Restaurant years are like dog years

erusalem’s Angelica restaurant reopens, offering a limited menu.

Angelica (photo credit: Courtesy)
(photo credit: Courtesy)
Remember restaurants? Those lovely places where nice people give you good food and you don’t even have to wash the dishes?
I had almost forgotten how fun it is to go to a restaurant, and when I was invited to try the newly reopened Angelica, I was happy to agree.
I’m sure the first thing many of you want to know is whether it is following the Health Ministry rules. The short answer is yes. There is hand sanitizer at the entrance to the restaurant, and your temperature is taken. The black tables are spaced far apart, and you can also eat outside if you prefer. The members of the waitstaff wear masks, and the menus are thrown away after you order. Patrons must wear masks upon entry into the restaurant, as well as anytime they leave their tables – for example, to use the restroom. While at the table, of course, diners do not wear masks.
Chef Marcus Gershkovitz, who is also the owner of the restaurant, has been at the helm since it opened in 2008. Twelve years is a long time for a restaurant to thrive in Jerusalem, he agreed.
“Restaurant years are like dog years,” he said with a smile. “Each year feels like seven years.”
He is also in the middle of a personal brush with the coronavirus. His oldest child studies at Gymnasia Rehavia, and his two younger ones at the David & Paula Ben-Gurion Rehavia Elementary School, all of which were closed after students there were discovered with corona. So his wife took two weeks off from her job to stay with their kids in home isolation, and Marcus moved into a friend’s empty apartment near the restaurant.
The restaurant reopened this week with a limited menu of past flagship dishes. Gershkovitz said that usually about half of his customers are tourists, who are unable to come right now.
He has added a section to the menu called Chef Sandwiches, including a hamburger with smoked goose breast (NIS 72), asado with aioli (NIS 64), and chicken breast with acorn squash and crispy onion (NIS 58), to try to attract a younger crowd.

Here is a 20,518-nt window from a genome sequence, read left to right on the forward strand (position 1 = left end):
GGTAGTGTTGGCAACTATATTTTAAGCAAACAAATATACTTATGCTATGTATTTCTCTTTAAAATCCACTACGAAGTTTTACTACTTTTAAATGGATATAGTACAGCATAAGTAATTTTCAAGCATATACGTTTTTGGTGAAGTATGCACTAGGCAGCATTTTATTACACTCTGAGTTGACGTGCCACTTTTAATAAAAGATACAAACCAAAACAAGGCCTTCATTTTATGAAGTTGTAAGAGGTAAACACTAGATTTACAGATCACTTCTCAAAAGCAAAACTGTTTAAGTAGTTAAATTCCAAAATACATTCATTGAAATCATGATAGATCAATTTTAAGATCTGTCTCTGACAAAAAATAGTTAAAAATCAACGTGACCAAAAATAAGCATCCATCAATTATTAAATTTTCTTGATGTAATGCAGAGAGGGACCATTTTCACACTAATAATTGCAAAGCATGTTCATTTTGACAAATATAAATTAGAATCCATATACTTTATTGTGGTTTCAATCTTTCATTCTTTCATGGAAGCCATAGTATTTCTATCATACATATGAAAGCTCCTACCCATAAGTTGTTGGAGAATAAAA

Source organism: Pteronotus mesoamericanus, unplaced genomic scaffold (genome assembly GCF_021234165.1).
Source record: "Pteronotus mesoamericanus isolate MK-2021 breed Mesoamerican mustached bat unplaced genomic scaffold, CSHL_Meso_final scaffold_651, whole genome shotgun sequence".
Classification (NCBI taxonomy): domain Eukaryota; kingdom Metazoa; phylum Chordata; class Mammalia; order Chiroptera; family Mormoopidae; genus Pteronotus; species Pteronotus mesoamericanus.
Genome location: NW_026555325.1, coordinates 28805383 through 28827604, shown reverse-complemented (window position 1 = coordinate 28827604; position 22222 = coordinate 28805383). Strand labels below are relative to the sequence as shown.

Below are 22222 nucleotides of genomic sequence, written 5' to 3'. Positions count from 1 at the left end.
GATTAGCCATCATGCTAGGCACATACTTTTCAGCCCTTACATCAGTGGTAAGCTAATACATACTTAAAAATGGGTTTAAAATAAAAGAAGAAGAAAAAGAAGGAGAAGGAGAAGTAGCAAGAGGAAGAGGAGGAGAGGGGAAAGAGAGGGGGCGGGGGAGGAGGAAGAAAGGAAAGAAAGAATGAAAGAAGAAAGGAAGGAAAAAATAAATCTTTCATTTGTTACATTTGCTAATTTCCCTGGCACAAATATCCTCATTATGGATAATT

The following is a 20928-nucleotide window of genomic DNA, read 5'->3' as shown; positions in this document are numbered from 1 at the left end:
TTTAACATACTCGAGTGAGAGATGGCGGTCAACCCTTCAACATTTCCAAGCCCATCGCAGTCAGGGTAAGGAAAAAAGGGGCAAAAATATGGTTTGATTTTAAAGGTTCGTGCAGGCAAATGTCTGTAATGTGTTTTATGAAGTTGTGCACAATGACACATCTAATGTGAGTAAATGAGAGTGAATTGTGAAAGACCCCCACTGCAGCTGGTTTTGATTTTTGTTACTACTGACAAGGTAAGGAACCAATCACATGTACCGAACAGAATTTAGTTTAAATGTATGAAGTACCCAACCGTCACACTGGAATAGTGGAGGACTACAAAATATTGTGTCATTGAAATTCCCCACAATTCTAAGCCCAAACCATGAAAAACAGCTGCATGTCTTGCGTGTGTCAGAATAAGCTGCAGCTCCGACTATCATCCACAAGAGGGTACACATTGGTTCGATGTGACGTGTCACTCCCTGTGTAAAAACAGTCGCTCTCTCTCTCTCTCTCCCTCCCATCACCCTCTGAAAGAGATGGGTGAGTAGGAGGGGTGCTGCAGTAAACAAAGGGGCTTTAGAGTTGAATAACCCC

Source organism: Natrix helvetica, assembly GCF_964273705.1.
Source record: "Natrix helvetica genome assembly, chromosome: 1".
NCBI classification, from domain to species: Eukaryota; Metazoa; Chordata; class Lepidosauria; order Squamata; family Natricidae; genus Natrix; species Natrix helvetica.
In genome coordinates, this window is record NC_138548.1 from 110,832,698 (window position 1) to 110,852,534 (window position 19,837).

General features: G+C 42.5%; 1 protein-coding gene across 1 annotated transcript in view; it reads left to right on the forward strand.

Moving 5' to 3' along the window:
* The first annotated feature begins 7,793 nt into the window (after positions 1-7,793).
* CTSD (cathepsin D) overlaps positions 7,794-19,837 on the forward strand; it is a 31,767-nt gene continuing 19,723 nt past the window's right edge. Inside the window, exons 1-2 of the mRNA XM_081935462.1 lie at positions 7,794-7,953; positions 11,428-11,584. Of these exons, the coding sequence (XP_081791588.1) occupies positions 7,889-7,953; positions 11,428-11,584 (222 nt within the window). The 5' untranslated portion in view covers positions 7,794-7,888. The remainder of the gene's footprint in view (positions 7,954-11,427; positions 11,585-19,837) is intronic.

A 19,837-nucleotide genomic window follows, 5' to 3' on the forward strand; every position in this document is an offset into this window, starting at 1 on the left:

On the night we arrived, a party of about 15 people were eating in the private room, and two couples were the only other diners.
The restaurant has also started a tasting menu with five dishes (NIS 220) or seven dishes (NIS 280).
We asked for the first tasting menu and put ourselves in the chef’s hands. Each plate was beautifully composed. It was almost like eating a painting. In the tasting menu, the chef chooses your meal after consulting you about your likes and dislikes.
The first dish to arrive was a sea fish ceviche (NIS 58) made of drumfish with apricot sauce with fennel, small red-hot peppers and coriander. I am a raw fish afficionado, and this was a great way to start the meal.
Next was another appetizer of beef fillet tartare (NIS 56) made with filet mignon, a quail egg, capers, shimeji mushrooms and horseradish aioli. It was served on a long piece of toasted bread and was delicious – I was sad when it was gone.
Next was a small portion of goose breast (NIS 152) served in a red wine sauce with red currants. The goose breast was perfectly cooked, and paired beautifully with the fruit and the sauce.
The fourth dish was probably my favorite. A grilled beef fillet (NIS 178) in a red wine sauce with zucchini stuffed with chestnut cream. The meat melted in my mouth, and I confess to the minor crime of stealing my husband’s last bite when he wasn’t looking.
Dessert was a deconstructed lemon meringue pie with the meringue on the bottom. Outstanding.
With the meal we drank Angelica’s house wine (NIS 38 per glass), a beautiful blend of mostly cabernet sauvignon (80%) with a little merlot and syrah thrown in. It is from the Ramat Hevron winery, aged for 12 months in oak barrels, and bottled especially for the restaurant.
After months of being home, we all deserve a night out! Angelica is a great place to go for a special meal.
4 Washington Street
Tel: (02) 623-0056 (reservations encouraged)
Sunday-Thursday 5 p.m.-11 p.m.
Kashrut: Jerusalem Rabbinate (although many products, including the entrecôte steak, are mehadrin)
The writer was a guest of the restaurant.